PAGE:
Many people also recommend using apple cider vinegar as a topical treatment for acne, but there is no scientific evidence to support this application of ACV actually works. Ironically, however, orally ingesting ACV may indirectly have a small effect on reducing the formation of acne by inhibiting the absorption of starches and reducing blood sugar levels.
Vinegar is an excellent all-natural, multi-surface cleaning product; especially when mixed with lemon juice; however, experts warn that it’s not as effective as chemical cleaning agents so you must be extremely thorough with it. For cleaning purposes, ordinary white vinegar is all you need, but some people still choose or prefer to use apple cider vinegar. To use it as a cleaner, mix it with a little bit of water in a spray bottle, but remember that diluting it too much will weaken its potency and make it less effective.
Vinegar can also be used to sanitize fruits and vegetables; and undiluted vinegar can be used as an effective natural cleaning solution for dentures that does not leave behind residue associated with mucosal damage, as is the case with bleach solutions.
Apple cider vinegar can be used as an all-natural homemade hygiene product for a variety of purposes. It is good at breaking down oil, grease, and residue build-up from hair products, so it is used by some people as a hair rinse or an ingredient in homemade shampoos. ACV can also kill some bacteria that cause odors, so it is used by some as natural body wash and deodorant. However, it is likely that other types of vinegar would probably work just as well for these applications – white vinegar would certainly be just as effective at removing oils from your hair and scalp.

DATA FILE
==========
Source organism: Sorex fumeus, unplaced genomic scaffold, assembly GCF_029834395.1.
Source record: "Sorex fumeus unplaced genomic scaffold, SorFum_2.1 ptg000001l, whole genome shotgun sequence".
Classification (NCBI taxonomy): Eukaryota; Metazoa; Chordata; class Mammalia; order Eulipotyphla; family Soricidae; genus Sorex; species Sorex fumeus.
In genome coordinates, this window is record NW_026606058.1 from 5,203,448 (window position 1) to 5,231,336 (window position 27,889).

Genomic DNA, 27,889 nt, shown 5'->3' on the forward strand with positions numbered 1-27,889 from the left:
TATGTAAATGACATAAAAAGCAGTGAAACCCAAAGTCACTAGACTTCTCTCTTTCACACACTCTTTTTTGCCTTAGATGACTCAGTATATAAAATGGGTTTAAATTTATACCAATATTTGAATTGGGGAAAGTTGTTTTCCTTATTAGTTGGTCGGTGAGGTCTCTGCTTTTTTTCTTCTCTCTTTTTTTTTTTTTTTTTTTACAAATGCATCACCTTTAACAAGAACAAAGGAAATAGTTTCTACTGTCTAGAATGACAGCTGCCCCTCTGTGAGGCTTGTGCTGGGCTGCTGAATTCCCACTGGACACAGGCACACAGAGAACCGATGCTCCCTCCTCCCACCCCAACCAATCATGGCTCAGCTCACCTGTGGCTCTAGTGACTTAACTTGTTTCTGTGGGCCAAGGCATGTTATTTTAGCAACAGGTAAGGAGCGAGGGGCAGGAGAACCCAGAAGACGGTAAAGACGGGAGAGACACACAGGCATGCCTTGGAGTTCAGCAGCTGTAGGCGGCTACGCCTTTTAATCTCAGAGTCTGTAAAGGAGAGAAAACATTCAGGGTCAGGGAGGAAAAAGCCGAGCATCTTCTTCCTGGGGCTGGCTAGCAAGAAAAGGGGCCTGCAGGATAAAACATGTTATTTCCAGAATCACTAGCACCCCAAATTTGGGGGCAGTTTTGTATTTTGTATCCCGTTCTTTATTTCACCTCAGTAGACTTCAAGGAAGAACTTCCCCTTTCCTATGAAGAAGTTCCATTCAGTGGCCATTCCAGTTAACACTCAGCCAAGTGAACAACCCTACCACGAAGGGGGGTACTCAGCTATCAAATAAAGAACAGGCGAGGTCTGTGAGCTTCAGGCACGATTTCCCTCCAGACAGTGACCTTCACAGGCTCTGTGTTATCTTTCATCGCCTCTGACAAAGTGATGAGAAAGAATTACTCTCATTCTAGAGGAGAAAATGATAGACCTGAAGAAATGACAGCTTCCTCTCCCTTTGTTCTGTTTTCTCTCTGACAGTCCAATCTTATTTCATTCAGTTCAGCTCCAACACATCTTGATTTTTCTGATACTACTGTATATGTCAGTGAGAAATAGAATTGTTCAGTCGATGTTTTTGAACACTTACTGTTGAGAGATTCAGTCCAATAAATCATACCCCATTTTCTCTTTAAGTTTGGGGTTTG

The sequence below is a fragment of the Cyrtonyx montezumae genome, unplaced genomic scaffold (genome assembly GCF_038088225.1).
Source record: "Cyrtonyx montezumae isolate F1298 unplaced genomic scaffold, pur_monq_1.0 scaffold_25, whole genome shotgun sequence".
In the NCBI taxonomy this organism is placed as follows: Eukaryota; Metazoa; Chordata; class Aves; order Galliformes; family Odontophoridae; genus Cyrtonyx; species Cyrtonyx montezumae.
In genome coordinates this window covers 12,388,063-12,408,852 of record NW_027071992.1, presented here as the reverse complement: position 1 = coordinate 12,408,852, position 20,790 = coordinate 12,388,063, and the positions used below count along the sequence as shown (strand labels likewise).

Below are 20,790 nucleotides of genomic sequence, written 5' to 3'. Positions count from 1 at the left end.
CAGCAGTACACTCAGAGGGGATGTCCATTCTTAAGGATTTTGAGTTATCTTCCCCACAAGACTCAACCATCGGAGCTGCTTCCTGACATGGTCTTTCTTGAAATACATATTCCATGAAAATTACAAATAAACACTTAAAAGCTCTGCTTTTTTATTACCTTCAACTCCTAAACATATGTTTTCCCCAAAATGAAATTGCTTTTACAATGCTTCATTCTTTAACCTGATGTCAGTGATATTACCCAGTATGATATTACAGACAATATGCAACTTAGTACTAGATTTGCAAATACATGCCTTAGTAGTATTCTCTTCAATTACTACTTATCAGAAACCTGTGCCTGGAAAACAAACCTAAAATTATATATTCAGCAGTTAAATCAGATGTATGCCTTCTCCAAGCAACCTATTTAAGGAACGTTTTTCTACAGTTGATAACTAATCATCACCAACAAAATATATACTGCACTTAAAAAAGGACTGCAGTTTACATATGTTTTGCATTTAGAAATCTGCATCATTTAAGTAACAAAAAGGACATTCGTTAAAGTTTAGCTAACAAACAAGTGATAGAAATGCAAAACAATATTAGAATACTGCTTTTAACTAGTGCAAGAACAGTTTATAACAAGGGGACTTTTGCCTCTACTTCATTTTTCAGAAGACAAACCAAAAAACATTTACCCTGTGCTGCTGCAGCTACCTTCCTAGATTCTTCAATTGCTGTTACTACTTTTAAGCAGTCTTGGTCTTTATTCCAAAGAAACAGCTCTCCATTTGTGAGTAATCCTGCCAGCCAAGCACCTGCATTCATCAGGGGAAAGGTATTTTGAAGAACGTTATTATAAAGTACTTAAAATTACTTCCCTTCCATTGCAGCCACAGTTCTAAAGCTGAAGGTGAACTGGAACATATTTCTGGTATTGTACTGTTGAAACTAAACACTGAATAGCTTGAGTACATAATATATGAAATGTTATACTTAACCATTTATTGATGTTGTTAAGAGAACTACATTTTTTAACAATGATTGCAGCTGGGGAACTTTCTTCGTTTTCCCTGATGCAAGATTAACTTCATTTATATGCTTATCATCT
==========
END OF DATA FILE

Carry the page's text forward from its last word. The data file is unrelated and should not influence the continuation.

Apple Cider Vinegar Dosage
The easiest way to take apple cider vinegar is by using it as an ingredient in your meals. Alternatively, you can drink it daily by mixing one or two spoonfuls into a glass of water. ACV can also be taken as a pill.
Apple Cider Vinegar Side Effects & Warnings
- For most healthy adults, small amounts of apple cider vinegar are harmless; that being said, ACV is highly acidic and should not be consumed in large quantities. Consuming large quantities of undiluted ACV can due damage to your tooth enamel and esophagus.
- It is not advised to use ACV as a topical treatment for wounds, infections, warts, or acne. Experts have found vinegar to be ineffective at properly inhibiting the growth of bacteria, including Escherichia coli, group D Enterococcus, and Bacteroides fragilisbacteria. The amount of vinegar it would take to effectively treat an open wound would be enough to cause tissue damage.
- If you are someone with diabetes who is considering taking ACV to lower your blood sugar, you should first consult your doctor to make sure it is safe for you to consume due to its acidity. Doctors also warn patients not to replace their diabetes medication with ACV, or use it to control their blood sugar levels without having their blood sugar levels monitored by their doctor.
- Medscape General Medicine: Vinegar: Medicinal Uses and Antiglycemic Effect
- Making Vinegar at Home
- Vinegar Can Lower Spikes in Blood Sugar